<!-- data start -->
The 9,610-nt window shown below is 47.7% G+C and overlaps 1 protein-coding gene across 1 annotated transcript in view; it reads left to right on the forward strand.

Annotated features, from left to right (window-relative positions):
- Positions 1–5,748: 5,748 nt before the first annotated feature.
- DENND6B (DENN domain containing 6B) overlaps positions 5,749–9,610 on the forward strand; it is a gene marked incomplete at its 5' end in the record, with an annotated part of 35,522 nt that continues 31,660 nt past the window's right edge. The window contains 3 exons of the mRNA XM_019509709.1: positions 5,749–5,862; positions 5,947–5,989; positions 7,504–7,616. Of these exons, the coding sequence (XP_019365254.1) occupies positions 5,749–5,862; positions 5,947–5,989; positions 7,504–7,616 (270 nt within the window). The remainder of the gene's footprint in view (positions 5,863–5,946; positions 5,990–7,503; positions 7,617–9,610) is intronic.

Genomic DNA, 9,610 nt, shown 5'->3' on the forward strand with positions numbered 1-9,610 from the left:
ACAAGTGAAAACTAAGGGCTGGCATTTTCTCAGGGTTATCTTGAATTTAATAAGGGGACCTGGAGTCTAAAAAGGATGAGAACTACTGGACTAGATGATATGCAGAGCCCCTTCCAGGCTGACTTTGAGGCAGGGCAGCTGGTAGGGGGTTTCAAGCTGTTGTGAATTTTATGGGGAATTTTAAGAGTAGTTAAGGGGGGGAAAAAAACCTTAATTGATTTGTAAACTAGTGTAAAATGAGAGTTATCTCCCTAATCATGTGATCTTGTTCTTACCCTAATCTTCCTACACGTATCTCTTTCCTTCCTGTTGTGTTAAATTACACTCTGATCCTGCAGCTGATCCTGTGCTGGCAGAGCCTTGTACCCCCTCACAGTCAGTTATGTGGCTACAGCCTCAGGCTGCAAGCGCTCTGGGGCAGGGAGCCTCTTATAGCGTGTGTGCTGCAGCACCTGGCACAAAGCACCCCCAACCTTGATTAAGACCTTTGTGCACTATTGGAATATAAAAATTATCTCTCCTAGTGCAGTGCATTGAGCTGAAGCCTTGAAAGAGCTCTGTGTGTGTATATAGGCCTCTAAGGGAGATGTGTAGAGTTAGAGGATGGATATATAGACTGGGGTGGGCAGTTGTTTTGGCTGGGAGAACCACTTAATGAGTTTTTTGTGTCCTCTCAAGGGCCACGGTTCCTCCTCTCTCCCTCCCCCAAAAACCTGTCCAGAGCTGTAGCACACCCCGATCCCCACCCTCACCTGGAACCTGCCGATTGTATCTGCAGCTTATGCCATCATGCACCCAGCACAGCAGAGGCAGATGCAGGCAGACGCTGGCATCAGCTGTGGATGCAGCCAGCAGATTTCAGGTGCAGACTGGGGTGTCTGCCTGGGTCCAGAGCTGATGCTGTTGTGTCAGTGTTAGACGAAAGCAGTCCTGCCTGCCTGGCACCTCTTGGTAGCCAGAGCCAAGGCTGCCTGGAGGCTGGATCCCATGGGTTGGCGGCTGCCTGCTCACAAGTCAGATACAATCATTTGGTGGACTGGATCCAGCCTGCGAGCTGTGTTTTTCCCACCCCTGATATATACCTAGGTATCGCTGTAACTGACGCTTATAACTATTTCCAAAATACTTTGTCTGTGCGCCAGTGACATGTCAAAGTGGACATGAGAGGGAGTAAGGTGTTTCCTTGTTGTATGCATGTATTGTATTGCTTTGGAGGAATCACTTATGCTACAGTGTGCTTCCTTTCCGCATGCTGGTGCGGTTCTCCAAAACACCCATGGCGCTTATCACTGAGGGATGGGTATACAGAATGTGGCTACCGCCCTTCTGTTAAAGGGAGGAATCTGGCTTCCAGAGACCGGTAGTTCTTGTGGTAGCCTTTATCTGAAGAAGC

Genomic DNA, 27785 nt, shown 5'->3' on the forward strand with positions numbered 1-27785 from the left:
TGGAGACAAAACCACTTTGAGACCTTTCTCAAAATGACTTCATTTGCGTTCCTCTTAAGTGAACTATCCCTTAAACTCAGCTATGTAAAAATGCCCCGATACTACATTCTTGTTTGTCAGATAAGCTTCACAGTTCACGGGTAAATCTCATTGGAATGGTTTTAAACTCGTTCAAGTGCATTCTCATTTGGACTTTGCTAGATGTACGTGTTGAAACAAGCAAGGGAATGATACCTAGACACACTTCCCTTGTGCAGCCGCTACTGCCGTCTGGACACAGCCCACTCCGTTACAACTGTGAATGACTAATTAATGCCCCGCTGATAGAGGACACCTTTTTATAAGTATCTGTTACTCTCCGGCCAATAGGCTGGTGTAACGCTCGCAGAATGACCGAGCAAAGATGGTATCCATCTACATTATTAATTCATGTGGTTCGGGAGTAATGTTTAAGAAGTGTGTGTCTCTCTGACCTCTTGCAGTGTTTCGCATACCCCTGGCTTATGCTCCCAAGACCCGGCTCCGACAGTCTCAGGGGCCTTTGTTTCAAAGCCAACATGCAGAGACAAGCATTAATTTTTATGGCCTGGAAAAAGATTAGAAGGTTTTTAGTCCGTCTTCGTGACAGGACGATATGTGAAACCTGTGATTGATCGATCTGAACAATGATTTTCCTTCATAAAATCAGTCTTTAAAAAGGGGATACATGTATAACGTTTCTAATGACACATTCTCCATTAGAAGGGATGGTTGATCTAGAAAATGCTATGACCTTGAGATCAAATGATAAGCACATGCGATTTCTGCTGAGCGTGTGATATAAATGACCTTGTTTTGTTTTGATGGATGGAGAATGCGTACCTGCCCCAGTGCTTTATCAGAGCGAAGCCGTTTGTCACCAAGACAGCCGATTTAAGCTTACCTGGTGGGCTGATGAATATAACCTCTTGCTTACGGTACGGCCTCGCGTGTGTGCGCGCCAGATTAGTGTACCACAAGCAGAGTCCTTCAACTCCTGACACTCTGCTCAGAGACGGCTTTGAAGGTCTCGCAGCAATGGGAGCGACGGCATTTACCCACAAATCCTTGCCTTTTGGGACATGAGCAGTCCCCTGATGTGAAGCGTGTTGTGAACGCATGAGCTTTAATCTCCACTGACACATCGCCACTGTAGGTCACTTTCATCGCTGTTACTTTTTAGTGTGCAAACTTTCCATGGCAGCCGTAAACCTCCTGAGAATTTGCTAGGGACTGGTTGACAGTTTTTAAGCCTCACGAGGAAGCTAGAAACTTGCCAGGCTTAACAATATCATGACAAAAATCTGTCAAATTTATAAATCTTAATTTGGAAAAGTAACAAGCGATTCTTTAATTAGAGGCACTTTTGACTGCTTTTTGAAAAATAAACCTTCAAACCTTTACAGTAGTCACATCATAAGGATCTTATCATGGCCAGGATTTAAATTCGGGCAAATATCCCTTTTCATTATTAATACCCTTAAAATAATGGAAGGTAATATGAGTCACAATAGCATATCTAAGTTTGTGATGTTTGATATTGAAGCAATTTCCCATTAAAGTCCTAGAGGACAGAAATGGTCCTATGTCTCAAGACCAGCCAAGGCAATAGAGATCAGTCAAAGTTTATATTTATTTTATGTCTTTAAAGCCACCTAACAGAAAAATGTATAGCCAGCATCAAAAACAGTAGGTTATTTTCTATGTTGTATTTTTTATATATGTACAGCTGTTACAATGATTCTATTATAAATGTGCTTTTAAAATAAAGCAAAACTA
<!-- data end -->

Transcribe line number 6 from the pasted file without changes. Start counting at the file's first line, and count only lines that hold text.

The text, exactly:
ACAAGTGAAAACTAAGGGCTGGCATTTTCTCAGGGTTATCTTGAATTTAATAAGGGGACCTGGAGTCTAAAAAGGATGAGAACTACTGGACTAGATGATATGCAGAGCCCCTTCCAGGCTGACTTTGAGGCAGGGCAGCTGGTAGGGGGTTTCAAGCTGTTGTGAATTTTATGGGGAATTTTAAGAGTAGTTAAGGGGGGGAAAAAAACCTTAATTGATTTGTAAACTAGTGTAAAATGAGAGTTATCTCCCTAATCATGTGATCTTGTTCTTACCCTAATCTTCCTACACGTATCTCTTTCCTTCCTGTTGTGTTAAATTACACTCTGATCCTGCAGCTGATCCTGTGCTGGCAGAGCCTTGTACCCCCTCACAGTCAGTTATGTGGCTACAGCCTCAGGCTGCAAGCGCTCTGGGGCAGGGAGCCTCTTATAGCGTGTGTGCTGCAGCACCTGGCACAAAGCACCCCCAACCTTGATTAAGACCTTTGTGCACTATTGGAATATAAAAATTATCTCTCCTAGTGCAGTGCATTGAGCTGAAGCCTTGAAAGAGCTCTGTGTGTGTATATAGGCCTCTAAGGGAGATGTGTAGAGTTAGAGGATGGATATATAGACTGGGGTGGGCAGTTGTTTTGGCTGGGAGAACCACTTAATGAGTTTTTTGTGTCCTCTCAAGGGCCACGGTTCCTCCTCTCTCCCTCCCCCAAAAACCTGTCCAGAGCTGTAGCACACCCCGATCCCCACCCTCACCTGGAACCTGCCGATTGTATCTGCAGCTTATGCCATCATGCACCCAGCACAGCAGAGGCAGATGCAGGCAGACGCTGGCATCAGCTGTGGATGCAGCCAGCAGATTTCAGGTGCAGACTGGGGTGTCTGCCTGGGTCCAGAGCTGATGCTGTTGTGTCAGTGTTAGACGAAAGCAGTCCTGCCTGCCTGGCACCTCTTGGTAGCCAGAGCCAAGGCTGCCTGGAGGCTGGATCCCATGGGTTGGCGGCTGCCTGCTCACAAGTCAGATACAATCATTTGGTGGACTGGATCCAGCCTGCGAGCTGTGTTTTTCCCACCCCTGATATATACCTAGGTATCGCTGTAACTGACGCTTATAACTATTTCCAAAATACTTTGTCTGTGCGCCAGTGACATGTCAAAGTGGACATGAGAGGGAGTAAGGTGTTTCCTTGTTGTATGCATGTATTGTATTGCTTTGGAGGAATCACTTATGCTACAGTGTGCTTCCTTTCCGCATGCTGGTGCGGTTCTCCAAAACACCCATGGCGCTTATCACTGAGGGATGGGTATACAGAATGTGGCTACCGCCCTTCTGTTAAAGGGAGGAATCTGGCTTCCAGAGACCGGTAGTTCTTGTGGTAGCCTTTATCTGAAGAAGC